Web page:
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“The Other Side,” at the Hip Hop Theater Festival

This spring, Laurie started actively pursuing an ongoing collaboration with Sol y Soul and the BlackOut Arts Collective, two other groups in the community doing work similar to that of the Guerrillas. The first concrete opportunity emerged in "The Other Side," a hip hop play put together by Sol y Sol, also featuring TriFlava.

We performed the show tonight in Space A at The Studio Theater as the closing act of the Hip Hop Theater Festival, which ran all week at a variety of venues including the Kennedy Center and Howard University. A packed house of around 200 people offered a standing ovation for the show, which one guerrilla in the audience described as "magnificent."

The Washington Post's Style section ran a front-page article today discussing the festival and its reflections of conscious hip-hop. After noting "The Other Side," and mentioning its appearance at the Studio Theater, the article quoted Sol Y Soul Director Regie Cabico (who also directed "The Other Side") at length:

"Hip-hop has created a generation where teens are attracted to poetry more than ever," Cabico said. "In the '70s, everyone wanted to be a rock star. In the '90s, everyone wanted to be a spoken-word poet. In this particular decade, you are seeing multi-performance artists coming together. . . .People are taking the power onto themselves. I feel we are heading into a new era. Who knows where it is going?

"The Other Side" explored a wide spectrum of themes, including gentrification as experienced from a variety of perspectives. One scene entailed Nigel Greaves of BlackOut and the TriFlava crew depicting older men from the neighborhood (through the use of paper bag puppets) commenting on yuppies (played by myself and Cherie Latson) doing yoga. Others included games of catch with the audience, reflections on the "taxation without representation" imposed on DC residents, and the experience of immigrants. One of my verses in the show touched on immigration and gentrification:

The 62 Archer Avenue bus
must get, from each of us, an "In God We Trust"
It takes us 'cross Chicago, to everywhere I go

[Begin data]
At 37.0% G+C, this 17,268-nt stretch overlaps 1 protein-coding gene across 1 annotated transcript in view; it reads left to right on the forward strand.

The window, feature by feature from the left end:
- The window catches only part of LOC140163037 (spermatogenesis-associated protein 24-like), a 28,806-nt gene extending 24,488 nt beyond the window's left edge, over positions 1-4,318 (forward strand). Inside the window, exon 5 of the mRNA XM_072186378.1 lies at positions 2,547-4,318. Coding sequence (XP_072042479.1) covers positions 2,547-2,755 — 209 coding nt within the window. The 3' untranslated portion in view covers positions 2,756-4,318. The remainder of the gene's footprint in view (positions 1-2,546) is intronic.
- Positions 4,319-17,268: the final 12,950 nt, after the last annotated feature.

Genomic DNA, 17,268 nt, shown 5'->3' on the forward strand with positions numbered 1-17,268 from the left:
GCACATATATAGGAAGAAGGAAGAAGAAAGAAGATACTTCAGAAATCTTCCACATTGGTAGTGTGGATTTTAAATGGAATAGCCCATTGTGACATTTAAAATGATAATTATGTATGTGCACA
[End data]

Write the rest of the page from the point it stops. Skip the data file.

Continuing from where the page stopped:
'cause other spots are expensive, and white folks get apprehensive
when brown people come in groups — even when we're wearing suits!

Not sure when I lost my roots, only that I'm in cahoots
with all people known back home as "yoots."
We got our style, but check it out: it's not white, and it's not black.
Take our success on your terms as fact
combining cultures, refining what's your vision of what brown means to be:

not just chillin — with rhythm — but also free
beyond the liberties that whitie has guaranteed
I'm talking 'bout a counterculture that we lead,
freed of all the trivial nonsense possesin this nation we're facin',
Western civilization offering carnations while it steals

everything worth taking, and then you feel like you have to assimilate
or else you hate. You gotta put food on your plate, 'specially for your mate.
But the melting pot's not all it's cracked up to be.
We live in a fractured, torn society.

One humanity, heart torn apart.
It don't hurt to have a start involving parents with some cash
don't even need your own stash to get a hundred yard head start
in the white man's dash. We need some MASH in our public education
here in DC on the last plantation . . . .

Stay tuned for more collaboration between guerrilla poets and performers from our sister groups, or come to a guerrilla organizing gathering to explore getting involved!  The experience was inspiring and uplifting — I feel better than I have in years . . .

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The DC Guerrilla Poetry Insurgency (GPI) is an anti-authoritarian, collaborative, pro-humanity artists' collective incorporating music, rhythm, spoken word, community and resistance.

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